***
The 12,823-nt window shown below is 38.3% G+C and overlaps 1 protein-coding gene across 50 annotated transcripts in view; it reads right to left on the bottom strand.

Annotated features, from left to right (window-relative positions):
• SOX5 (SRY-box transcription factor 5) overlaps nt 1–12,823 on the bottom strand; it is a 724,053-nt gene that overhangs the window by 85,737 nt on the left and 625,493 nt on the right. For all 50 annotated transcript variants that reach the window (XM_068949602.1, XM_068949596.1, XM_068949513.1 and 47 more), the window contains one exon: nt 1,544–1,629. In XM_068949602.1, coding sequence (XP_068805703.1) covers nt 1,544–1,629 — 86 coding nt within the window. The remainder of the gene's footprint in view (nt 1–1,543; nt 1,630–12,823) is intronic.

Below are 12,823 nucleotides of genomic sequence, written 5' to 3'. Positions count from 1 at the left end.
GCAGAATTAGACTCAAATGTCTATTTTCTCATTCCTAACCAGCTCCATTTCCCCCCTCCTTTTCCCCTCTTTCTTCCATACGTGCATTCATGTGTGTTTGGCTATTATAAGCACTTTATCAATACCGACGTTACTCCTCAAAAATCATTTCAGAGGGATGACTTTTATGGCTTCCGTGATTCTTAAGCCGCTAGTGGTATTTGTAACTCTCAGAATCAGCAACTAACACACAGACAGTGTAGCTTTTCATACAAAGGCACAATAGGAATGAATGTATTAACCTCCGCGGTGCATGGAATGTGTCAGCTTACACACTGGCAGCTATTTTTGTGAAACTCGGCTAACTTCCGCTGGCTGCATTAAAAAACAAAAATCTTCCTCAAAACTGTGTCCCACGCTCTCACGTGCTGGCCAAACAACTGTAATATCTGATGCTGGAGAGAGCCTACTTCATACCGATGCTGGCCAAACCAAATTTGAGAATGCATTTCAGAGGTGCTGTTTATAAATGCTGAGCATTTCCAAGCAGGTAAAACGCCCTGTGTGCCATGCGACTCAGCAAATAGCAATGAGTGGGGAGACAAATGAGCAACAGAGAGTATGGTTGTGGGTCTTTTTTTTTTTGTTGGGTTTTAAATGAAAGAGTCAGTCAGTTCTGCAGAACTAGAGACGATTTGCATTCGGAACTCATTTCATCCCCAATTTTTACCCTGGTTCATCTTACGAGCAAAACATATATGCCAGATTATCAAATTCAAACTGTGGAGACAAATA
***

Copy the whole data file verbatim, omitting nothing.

The 12,823-nt window shown below is 38.3% G+C and overlaps 1 protein-coding gene across 50 annotated transcripts in view; it reads right to left on the bottom strand.

Annotated features, from left to right (window-relative positions):
• SOX5 (SRY-box transcription factor 5) overlaps nt 1–12,823 on the bottom strand; it is a 724,053-nt gene that overhangs the window by 85,737 nt on the left and 625,493 nt on the right. For all 50 annotated transcript variants that reach the window (XM_068949602.1, XM_068949596.1, XM_068949513.1 and 47 more), the window contains one exon: nt 1,544–1,629. In XM_068949602.1, coding sequence (XP_068805703.1) covers nt 1,544–1,629 — 86 coding nt within the window. The remainder of the gene's footprint in view (nt 1–1,543; nt 1,630–12,823) is intronic.

Below are 12,823 nucleotides of genomic sequence, written 5' to 3'. Positions count from 1 at the left end.
GCAGAATTAGACTCAAATGTCTATTTTCTCATTCCTAACCAGCTCCATTTCCCCCCTCCTTTTCCCCTCTTTCTTCCATACGTGCATTCATGTGTGTTTGGCTATTATAAGCACTTTATCAATACCGACGTTACTCCTCAAAAATCATTTCAGAGGGATGACTTTTATGGCTTCCGTGATTCTTAAGCCGCTAGTGGTATTTGTAACTCTCAGAATCAGCAACTAACACACAGACAGTGTAGCTTTTCATACAAAGGCACAATAGGAATGAATGTATTAACCTCCGCGGTGCATGGAATGTGTCAGCTTACACACTGGCAGCTATTTTTGTGAAACTCGGCTAACTTCCGCTGGCTGCATTAAAAAACAAAAATCTTCCTCAAAACTGTGTCCCACGCTCTCACGTGCTGGCCAAACAACTGTAATATCTGATGCTGGAGAGAGCCTACTTCATACCGATGCTGGCCAAACCAAATTTGAGAATGCATTTCAGAGGTGCTGTTTATAAATGCTGAGCATTTCCAAGCAGGTAAAACGCCCTGTGTGCCATGCGACTCAGCAAATAGCAATGAGTGGGGAGACAAATGAGCAACAGAGAGTATGGTTGTGGGTCTTTTTTTTTTTGTTGGGTTTTAAATGAAAGAGTCAGTCAGTTCTGCAGAACTAGAGACGATTTGCATTCGGAACTCATTTCATCCCCAATTTTTACCCTGGTTCATCTTACGAGCAAAACATATATGCCAGATTATCAAATTCAAACTGTGGAGACAAATA